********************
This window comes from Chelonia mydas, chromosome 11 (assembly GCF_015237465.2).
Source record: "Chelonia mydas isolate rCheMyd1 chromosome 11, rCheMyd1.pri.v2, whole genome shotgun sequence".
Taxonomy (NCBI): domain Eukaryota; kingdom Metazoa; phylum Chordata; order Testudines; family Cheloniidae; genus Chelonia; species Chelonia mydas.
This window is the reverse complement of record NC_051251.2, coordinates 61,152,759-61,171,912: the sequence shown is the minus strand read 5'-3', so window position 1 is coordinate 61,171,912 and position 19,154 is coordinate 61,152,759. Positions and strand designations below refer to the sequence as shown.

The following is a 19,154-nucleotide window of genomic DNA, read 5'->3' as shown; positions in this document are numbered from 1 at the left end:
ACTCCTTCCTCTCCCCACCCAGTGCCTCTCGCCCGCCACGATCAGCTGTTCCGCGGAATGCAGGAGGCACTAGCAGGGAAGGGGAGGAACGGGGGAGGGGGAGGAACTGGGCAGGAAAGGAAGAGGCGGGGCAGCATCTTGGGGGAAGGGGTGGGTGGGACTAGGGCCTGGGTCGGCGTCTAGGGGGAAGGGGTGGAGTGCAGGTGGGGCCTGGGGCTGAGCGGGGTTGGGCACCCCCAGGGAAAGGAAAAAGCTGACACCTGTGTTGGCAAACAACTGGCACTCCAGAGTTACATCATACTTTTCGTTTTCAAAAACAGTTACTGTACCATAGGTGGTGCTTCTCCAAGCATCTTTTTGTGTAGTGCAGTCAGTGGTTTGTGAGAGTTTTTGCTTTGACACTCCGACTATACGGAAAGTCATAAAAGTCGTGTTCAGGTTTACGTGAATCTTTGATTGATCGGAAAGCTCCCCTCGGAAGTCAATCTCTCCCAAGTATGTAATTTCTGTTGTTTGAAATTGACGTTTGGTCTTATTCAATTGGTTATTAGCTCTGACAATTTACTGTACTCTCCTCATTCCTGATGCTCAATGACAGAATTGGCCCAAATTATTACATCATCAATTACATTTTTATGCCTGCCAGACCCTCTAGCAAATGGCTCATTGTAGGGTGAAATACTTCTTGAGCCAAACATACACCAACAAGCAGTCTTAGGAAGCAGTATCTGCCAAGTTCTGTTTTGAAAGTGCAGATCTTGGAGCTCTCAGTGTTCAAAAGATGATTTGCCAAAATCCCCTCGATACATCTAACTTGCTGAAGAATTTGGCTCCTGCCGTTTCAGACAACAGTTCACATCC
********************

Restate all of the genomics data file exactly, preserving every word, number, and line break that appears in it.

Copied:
This window comes from Chelonia mydas, chromosome 11 (assembly GCF_015237465.2).
Source record: "Chelonia mydas isolate rCheMyd1 chromosome 11, rCheMyd1.pri.v2, whole genome shotgun sequence".
Taxonomy (NCBI): domain Eukaryota; kingdom Metazoa; phylum Chordata; order Testudines; family Cheloniidae; genus Chelonia; species Chelonia mydas.
This window is the reverse complement of record NC_051251.2, coordinates 61,152,759-61,171,912: the sequence shown is the minus strand read 5'-3', so window position 1 is coordinate 61,171,912 and position 19,154 is coordinate 61,152,759. Positions and strand designations below refer to the sequence as shown.

The following is a 19,154-nucleotide window of genomic DNA, read 5'->3' as shown; positions in this document are numbered from 1 at the left end:
ACTCCTTCCTCTCCCCACCCAGTGCCTCTCGCCCGCCACGATCAGCTGTTCCGCGGAATGCAGGAGGCACTAGCAGGGAAGGGGAGGAACGGGGGAGGGGGAGGAACTGGGCAGGAAAGGAAGAGGCGGGGCAGCATCTTGGGGGAAGGGGTGGGTGGGACTAGGGCCTGGGTCGGCGTCTAGGGGGAAGGGGTGGAGTGCAGGTGGGGCCTGGGGCTGAGCGGGGTTGGGCACCCCCAGGGAAAGGAAAAAGCTGACACCTGTGTTGGCAAACAACTGGCACTCCAGAGTTACATCATACTTTTCGTTTTCAAAAACAGTTACTGTACCATAGGTGGTGCTTCTCCAAGCATCTTTTTGTGTAGTGCAGTCAGTGGTTTGTGAGAGTTTTTGCTTTGACACTCCGACTATACGGAAAGTCATAAAAGTCGTGTTCAGGTTTACGTGAATCTTTGATTGATCGGAAAGCTCCCCTCGGAAGTCAATCTCTCCCAAGTATGTAATTTCTGTTGTTTGAAATTGACGTTTGGTCTTATTCAATTGGTTATTAGCTCTGACAATTTACTGTACTCTCCTCATTCCTGATGCTCAATGACAGAATTGGCCCAAATTATTACATCATCAATTACATTTTTATGCCTGCCAGACCCTCTAGCAAATGGCTCATTGTAGGGTGAAATACTTCTTGAGCCAAACATACACCAACAAGCAGTCTTAGGAAGCAGTATCTGCCAAGTTCTGTTTTGAAAGTGCAGATCTTGGAGCTCTCAGTGTTCAAAAGATGATTTGCCAAAATCCCCTCGATACATCTAACTTGCTGAAGAATTTGGCTCCTGCCGTTTCAGACAACAGTTCACATCC